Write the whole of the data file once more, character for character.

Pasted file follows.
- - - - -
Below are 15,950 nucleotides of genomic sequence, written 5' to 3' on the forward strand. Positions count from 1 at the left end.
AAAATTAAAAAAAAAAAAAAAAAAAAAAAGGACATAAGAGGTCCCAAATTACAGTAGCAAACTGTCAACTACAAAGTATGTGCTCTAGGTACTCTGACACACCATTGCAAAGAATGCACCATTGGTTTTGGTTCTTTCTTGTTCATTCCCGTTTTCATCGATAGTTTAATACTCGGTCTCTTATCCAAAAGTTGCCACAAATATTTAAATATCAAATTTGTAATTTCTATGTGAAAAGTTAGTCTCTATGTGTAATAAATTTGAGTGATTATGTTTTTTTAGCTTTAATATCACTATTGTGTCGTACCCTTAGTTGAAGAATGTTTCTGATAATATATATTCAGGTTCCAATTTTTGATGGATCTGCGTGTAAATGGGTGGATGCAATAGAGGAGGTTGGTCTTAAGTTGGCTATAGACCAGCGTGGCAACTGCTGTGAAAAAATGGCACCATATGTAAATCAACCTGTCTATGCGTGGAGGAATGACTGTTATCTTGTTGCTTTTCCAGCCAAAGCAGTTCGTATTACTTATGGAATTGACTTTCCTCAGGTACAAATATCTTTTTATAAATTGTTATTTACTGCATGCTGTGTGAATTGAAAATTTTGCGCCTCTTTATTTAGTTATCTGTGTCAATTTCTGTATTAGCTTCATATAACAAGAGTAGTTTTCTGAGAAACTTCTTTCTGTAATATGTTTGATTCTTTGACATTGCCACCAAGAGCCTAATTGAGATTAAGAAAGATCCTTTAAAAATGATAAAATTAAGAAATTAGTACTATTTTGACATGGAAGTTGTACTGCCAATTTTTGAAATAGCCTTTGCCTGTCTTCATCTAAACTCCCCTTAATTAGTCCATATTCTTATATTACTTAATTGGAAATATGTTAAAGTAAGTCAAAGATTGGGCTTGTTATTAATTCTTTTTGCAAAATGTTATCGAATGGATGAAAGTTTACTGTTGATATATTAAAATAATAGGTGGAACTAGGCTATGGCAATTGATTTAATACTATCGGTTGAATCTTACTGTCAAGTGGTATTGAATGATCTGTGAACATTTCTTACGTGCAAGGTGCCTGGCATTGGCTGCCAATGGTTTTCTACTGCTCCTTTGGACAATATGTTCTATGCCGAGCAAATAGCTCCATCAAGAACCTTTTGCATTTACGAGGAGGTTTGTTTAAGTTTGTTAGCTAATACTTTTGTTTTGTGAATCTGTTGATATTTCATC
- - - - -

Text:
Below are 15,950 nucleotides of genomic sequence, written 5' to 3' on the forward strand. Positions count from 1 at the left end.
AAAATTAAAAAAAAAAAAAAAAAAAAAAAGGACATAAGAGGTCCCAAATTACAGTAGCAAACTGTCAACTACAAAGTATGTGCTCTAGGTACTCTGACACACCATTGCAAAGAATGCACCATTGGTTTTGGTTCTTTCTTGTTCATTCCCGTTTTCATCGATAGTTTAATACTCGGTCTCTTATCCAAAAGTTGCCACAAATATTTAAATATCAAATTTGTAATTTCTATGTGAAAAGTTAGTCTCTATGTGTAATAAATTTGAGTGATTATGTTTTTTTAGCTTTAATATCACTATTGTGTCGTACCCTTAGTTGAAGAATGTTTCTGATAATATATATTCAGGTTCCAATTTTTGATGGATCTGCGTGTAAATGGGTGGATGCAATAGAGGAGGTTGGTCTTAAGTTGGCTATAGACCAGCGTGGCAACTGCTGTGAAAAAATGGCACCATATGTAAATCAACCTGTCTATGCGTGGAGGAATGACTGTTATCTTGTTGCTTTTCCAGCCAAAGCAGTTCGTATTACTTATGGAATTGACTTTCCTCAGGTACAAATATCTTTTTATAAATTGTTATTTACTGCATGCTGTGTGAATTGAAAATTTTGCGCCTCTTTATTTAGTTATCTGTGTCAATTTCTGTATTAGCTTCATATAACAAGAGTAGTTTTCTGAGAAACTTCTTTCTGTAATATGTTTGATTCTTTGACATTGCCACCAAGAGCCTAATTGAGATTAAGAAAGATCCTTTAAAAATGATAAAATTAAGAAATTAGTACTATTTTGACATGGAAGTTGTACTGCCAATTTTTGAAATAGCCTTTGCCTGTCTTCATCTAAACTCCCCTTAATTAGTCCATATTCTTATATTACTTAATTGGAAATATGTTAAAGTAAGTCAAAGATTGGGCTTGTTATTAATTCTTTTTGCAAAATGTTATCGAATGGATGAAAGTTTACTGTTGATATATTAAAATAATAGGTGGAACTAGGCTATGGCAATTGATTTAATACTATCGGTTGAATCTTACTGTCAAGTGGTATTGAATGATCTGTGAACATTTCTTACGTGCAAGGTGCCTGGCATTGGCTGCCAATGGTTTTCTACTGCTCCTTTGGACAATATGTTCTATGCCGAGCAAATAGCTCCATCAAGAACCTTTTGCATTTACGAGGAGGTTTGTTTAAGTTTGTTAGCTAATACTTTTGTTTTGTGAATCTGTTGATATTTCATC